Tsipras tells Europe "let's talk"
Radical Left Coalition (Syriza) Alexis Tsipras begins a tour of European capitals on Monday carrying a single message: it's time to talk
Radical Left Coalition (Syriza) Alexis Tsipras begins a tour of European capitals on Monday carrying a single message: it's time to talk.
In an interview on the eve of his first visit abroad since his surprise rise in the May 6 election, Tsipras veered occasionally into the combative rhetoric that has seduced disaffected the country's youth and alarmed Brussels and Berlin.
But he also stressed repeatedly that he wants negotiations to keep Greece in the euro. He said he was looking to forge ties with likeminded European figures, including new French President Francois Hollande, who want to soften austerity policies by finding new ways to encourage growth.
"The first reason we are taking this trip is because we want the governments of these important European Union countries, France and Germany, to see what we stand for: what is being transmitted in Europe about us is not what we represent and want," Tsipras told Reuters at Syriza's headquarters.
He will not be meeting government officials, but will see fellow leftists in France and Germany, including former French presidential candidate Jean-Luc Melenchon and Klaus Ernst and Gregor Gysi of Germany's Left party. He will hold news conferences in both capitals to get his message to a wider audience.
"We are not at all an anti-European force. We are fighting to save social cohesion in Europe. We are maybe the most pro-European force in Europe, because its dominant powers will lead the union into instability and the eurozone to collapse if they insist on austerity," he said.
While he repeated his assertion that the terms of a 130bn euro bailout agreement Greece signed with international lenders in March are now a "dead letter", he said that if he comes to power he will seek a new policy mix to keep the country in the euro.
"Yes, we do want Europe's support and funding, but we don't want the money of European taxpayers to be wasted.
Two bailouts in a row went into the dustbin, into a bottomless barrel. If this continues we would need a third package in six months. Europeans and their leaders must realise this," he said.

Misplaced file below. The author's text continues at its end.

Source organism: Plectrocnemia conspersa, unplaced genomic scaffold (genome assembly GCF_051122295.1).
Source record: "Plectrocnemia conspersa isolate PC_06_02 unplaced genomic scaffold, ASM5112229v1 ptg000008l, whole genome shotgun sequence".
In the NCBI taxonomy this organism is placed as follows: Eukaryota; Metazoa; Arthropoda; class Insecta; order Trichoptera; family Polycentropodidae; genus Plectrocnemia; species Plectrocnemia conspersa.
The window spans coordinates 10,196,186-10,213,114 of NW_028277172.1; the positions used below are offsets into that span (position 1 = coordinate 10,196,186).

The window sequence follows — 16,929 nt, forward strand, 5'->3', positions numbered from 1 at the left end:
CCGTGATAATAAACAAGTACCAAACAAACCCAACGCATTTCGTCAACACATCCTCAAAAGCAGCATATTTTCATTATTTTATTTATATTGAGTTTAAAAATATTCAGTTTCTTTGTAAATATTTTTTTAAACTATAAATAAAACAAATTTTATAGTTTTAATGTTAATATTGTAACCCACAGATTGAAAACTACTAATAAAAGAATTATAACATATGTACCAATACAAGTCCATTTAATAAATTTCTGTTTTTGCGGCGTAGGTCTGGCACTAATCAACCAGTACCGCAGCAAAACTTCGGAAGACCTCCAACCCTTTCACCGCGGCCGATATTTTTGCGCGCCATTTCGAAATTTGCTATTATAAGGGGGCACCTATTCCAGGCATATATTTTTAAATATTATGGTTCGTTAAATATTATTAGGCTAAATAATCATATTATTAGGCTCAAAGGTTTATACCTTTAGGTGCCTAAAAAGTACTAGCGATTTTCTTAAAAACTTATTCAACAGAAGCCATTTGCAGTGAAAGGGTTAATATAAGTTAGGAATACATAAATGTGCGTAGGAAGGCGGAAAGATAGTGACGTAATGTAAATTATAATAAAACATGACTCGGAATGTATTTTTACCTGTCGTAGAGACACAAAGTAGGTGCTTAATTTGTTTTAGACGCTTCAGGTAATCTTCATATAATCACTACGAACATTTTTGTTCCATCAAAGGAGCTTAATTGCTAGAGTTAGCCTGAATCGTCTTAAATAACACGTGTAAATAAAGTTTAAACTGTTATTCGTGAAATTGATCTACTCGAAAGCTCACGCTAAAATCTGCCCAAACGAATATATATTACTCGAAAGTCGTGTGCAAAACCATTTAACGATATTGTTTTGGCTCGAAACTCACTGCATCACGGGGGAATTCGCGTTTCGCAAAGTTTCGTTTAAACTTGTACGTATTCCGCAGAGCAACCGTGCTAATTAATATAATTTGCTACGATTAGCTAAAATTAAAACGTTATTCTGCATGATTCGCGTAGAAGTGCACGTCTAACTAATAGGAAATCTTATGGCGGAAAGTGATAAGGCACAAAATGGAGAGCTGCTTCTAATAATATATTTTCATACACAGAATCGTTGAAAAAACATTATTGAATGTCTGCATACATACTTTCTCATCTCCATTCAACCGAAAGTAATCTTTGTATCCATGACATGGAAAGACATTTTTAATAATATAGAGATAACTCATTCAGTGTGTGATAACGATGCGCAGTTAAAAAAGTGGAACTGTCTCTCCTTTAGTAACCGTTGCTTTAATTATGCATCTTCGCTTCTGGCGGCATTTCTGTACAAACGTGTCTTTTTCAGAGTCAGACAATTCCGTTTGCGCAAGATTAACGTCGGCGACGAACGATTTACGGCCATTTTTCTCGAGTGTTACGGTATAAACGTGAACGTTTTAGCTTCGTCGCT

"We want to make use of Europe's solidarity and funding to create the basis for our long-term reforms. But we need to know that in two-three years we'll have escaped this downward vortex, we will have growth, and we'll be able to pay back the money they gave us. There is no way we could pay them off if we continued this programme."
Che behind glass
European leaders have reacted with open horror to the rise of Tsipras, a 37-year-old former Communist Party (KKE) student leader, who in a May 6 election humiliated pro-memorandum Pasok and New Democracy.
Polls show Tsipras is now neck and neck with, if not ahead of, New Democracy, and could well emerge with enough votes to become the next prime minister.
European leaders say that if the next government spurns the bailout, they will have no choice but to cut off funding, which would effectively bankrupt the state and force it out of the euro.
The prospect sent the single currency tumbling last week and hurt the bonds of Spain and Italy.
Tsipras' age and forceful rhetoric have especially appealed to the youth, who have been hit the hardest by the economic crisis. Five years of recession have left more than half of young people jobless, and many blame middle aged political bosses for sacrificing their future to protect an older generation's perks.
Syriza's shopworn office, in a shabby old building near Omonia, hardly looks like the headquarters of a group poised to be thrust into power.
Staff are young, in jeans and T-shirts, the men sporting varied patterns of facial hair. A faded poster of Che Guevera hangs on a wall behind a broken pane of glass.
Tsipras has been denied a meeting with new Socialist President Francois Hollande, who defeated conservative Nicolas Sarkozy on the same day as the country polled, but Tsipras clearly sees Hollande as an ally in persuading Europe to abandon its austerity prescriptions.
Sarkozy's defeat had altered the political dynamics in Europe, depriving German Chancellor Angela Merkel of her main ally in promoting belt-tightening, Tsipras said.
"For the first time Merkel is extremely isolated," he said. "The implementation of the austerity policies – not only in Greece but also in Spain, in Portugal, Italy, Ireland and other places where fiscal consolidation plans based on austerity are implemented – obviously failed." '
He pointed to the United States, where he said the Obama administration's stimulus programme had helped make recession less severe than in Europe, and noted that Obama and Hollande appeared to see eye to eye at a meeting on Friday.
"At the Hollande–Obama meeting, the main issue was what happens with Greece," Tsipras said. "Until yesterday, what would happen to Greece was given: the people and workers would be crushed, labour rights would be demolished."
New negotiations for a Greek rescue should take place among elected leaders, rather than at the level of technical advisors from the EU, European Central Bank and International Monetary Fund, which he said was "degrading" for a Greek prime minister.
"For the first time after a very long time, we have the conditions and the terms so that this negotiation is in the interest of the people and against banks and capital."
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